During a press conference on Jan. 13, Attorney General Loretta Lynch condemned the Chicago police department for engaging in a “pattern” of using “excessive force.”(Reuters)
A sprawling federal investigation into the Chicago police found that officers engage “in a pattern or practice of use of excessive force,” part of larger, ingrained failures in how the department trains officers and reviews misconduct, Attorney General Loretta E. Lynch announced Friday.
The Justice Department released a scathing 164-page report elaborating on how police officers in the country’s third-biggest city use force, “including deadly force, that is unreasonable” as well as unconstitutional.
Federal investigators excoriated the department and city officials alike for what they called “systemic deficiencies.” They said their inquiry found that the Chicago police force did not provide officers with proper guidance for using force, did not properly investigate improper uses of force and did not hold officers accountable for such incidents. Investigators also faulted the city’s methods of handling officer discipline, saying that process “lacks integrity.”
Vanita Gupta, head of the department’s Civil Rights Division, said that Chicago officers were found to have shot people who posed no immediate threat and shocked people with Tasers simply for not following verbal commands.
During the probe, investigators said they found cases where children were subjected to force for minor issues, including a 16-year-old girl hit with a baton and then shocked with a Taser for not leaving school when she was found carrying a cellphone. In another case described in the report, an officer “forcibly handcuffed a 12-year-old Latino boy” riding his bicycle near his father and refused to explain why.
Gupta faulted the department for inadequate training, saying it used decades-old videos that provided guidance inconsistent with current law and even the department’s own policies. She also described Chicago’s accountability system as “broken,” with officers rarely being held accountable for their misdeeds.
“In Chicago and around the country, reform cannot and will not happen overnight,” Gupta said at the news conference Friday.
Lynch said that the Justice Department’s investigation found that there is “considerable work to be done” to reform the Chicago police force, which will require independent oversight. As a result, she said the Justice Department would begin negotiations with city officials to enter a court-enforceable consent decree. She was joined at the news conference by Mayor Rahm Emanuel (D) and Eddie Johnson, the police superintendent.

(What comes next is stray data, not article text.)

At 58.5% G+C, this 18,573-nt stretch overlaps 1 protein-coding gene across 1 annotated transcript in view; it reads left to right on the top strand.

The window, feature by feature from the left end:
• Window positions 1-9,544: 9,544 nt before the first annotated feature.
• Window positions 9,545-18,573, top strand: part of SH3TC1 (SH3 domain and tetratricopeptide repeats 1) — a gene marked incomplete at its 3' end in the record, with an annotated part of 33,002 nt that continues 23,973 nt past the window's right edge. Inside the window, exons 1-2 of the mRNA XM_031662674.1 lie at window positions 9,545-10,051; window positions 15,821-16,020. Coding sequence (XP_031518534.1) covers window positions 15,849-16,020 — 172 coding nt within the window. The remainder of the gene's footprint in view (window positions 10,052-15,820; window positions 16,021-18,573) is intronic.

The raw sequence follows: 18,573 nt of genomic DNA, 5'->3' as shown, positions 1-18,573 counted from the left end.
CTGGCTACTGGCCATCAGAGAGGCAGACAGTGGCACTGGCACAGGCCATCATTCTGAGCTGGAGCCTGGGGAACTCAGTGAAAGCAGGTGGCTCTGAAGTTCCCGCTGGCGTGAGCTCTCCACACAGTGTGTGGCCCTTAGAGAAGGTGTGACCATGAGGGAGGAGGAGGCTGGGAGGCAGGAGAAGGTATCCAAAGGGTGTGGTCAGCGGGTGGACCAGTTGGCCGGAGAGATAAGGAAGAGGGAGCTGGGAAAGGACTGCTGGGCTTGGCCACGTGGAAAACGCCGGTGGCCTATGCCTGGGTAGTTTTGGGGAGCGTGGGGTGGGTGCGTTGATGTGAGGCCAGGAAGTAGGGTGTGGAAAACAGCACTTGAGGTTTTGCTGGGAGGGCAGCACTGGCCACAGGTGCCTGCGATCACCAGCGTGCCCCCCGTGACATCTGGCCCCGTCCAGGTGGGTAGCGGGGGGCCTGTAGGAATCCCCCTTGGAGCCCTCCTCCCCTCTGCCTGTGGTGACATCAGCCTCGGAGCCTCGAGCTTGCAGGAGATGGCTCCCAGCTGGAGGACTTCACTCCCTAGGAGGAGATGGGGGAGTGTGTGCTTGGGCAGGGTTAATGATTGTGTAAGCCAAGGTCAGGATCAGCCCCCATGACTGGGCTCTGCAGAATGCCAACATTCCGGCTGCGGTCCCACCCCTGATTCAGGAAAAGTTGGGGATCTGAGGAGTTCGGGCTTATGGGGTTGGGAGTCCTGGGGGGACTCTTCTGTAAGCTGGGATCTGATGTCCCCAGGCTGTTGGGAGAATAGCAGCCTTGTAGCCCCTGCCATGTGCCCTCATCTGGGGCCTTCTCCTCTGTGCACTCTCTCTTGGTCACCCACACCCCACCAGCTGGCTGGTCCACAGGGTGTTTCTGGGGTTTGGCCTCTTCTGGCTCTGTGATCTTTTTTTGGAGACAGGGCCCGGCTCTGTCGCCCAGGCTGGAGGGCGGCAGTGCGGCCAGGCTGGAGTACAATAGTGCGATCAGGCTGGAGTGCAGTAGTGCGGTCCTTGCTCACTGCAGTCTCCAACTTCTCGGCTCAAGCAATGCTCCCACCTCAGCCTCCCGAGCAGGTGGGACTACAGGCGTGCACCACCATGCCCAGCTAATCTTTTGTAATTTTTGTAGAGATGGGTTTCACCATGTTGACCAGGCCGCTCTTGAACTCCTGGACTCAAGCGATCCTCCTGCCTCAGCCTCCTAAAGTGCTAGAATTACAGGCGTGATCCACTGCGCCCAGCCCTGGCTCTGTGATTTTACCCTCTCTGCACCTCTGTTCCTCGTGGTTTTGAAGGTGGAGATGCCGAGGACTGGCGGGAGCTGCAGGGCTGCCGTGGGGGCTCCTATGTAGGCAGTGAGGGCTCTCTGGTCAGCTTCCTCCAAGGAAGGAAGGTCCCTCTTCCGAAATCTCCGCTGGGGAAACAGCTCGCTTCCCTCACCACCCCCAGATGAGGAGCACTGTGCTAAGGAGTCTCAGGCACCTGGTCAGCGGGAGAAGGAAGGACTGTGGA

Authorities also released an agreement, signed Friday by Emanuel and Gupta, that commits the city to further reforms. Gupta said career lawyers would begin negotiating a consent decree that would put court authority behind that agreement, similar to the order just announced in Baltimoreon Thursday.
Both announcements, in Baltimore and Chicago, arrive in the twilight of the Obama administration. Under Obama, the Justice Department has aggressively pursued investigations of police departments to probe for civil rights violations and is seeking to cement that legacy before President-elect Donald Trump, who long portrayed himself as a staunch friend of law enforcement, takes office.
Trump’s nominee to replace Lynch, Sen. Jeff Sessions (R-Ala.), has publicly been critical of such decrees, but the attorney general said she expected the agreement would live on beyond this presidential administration.
“Yes, the top people at the Department of Justice move on, but this agreement is not dependent on one, or two, or three people,” she said.
Speaking on Capitol Hill during his confirmation hearing this week, Sessions suggested that entire departments filled with good officers could be tarred by the work of individuals and was critical of lawsuits that force reforms.
“These lawsuits undermine the respect for police officers and create an impression that the entire department is not doing their work consistent with fidelity to law and fairness, and we need to be careful before we do that,” Sessions said. He would not commit to leaving unchanged agreements that are in place when he takes over, though he said he would enforce them until changes are made.
Lynch did acknowledge that the agreement in many ways would require the buy-in of local authorities. Emmanuel also acknowledged that there were questions were surrounding what the next administration would do, but said he knew with “certainty” what Chicago’s path would be.
“We will continue on the path of reform, because that is the path of progress,” he said. Emanuel later added, “We’re going to continue to work with that new Justice Department.”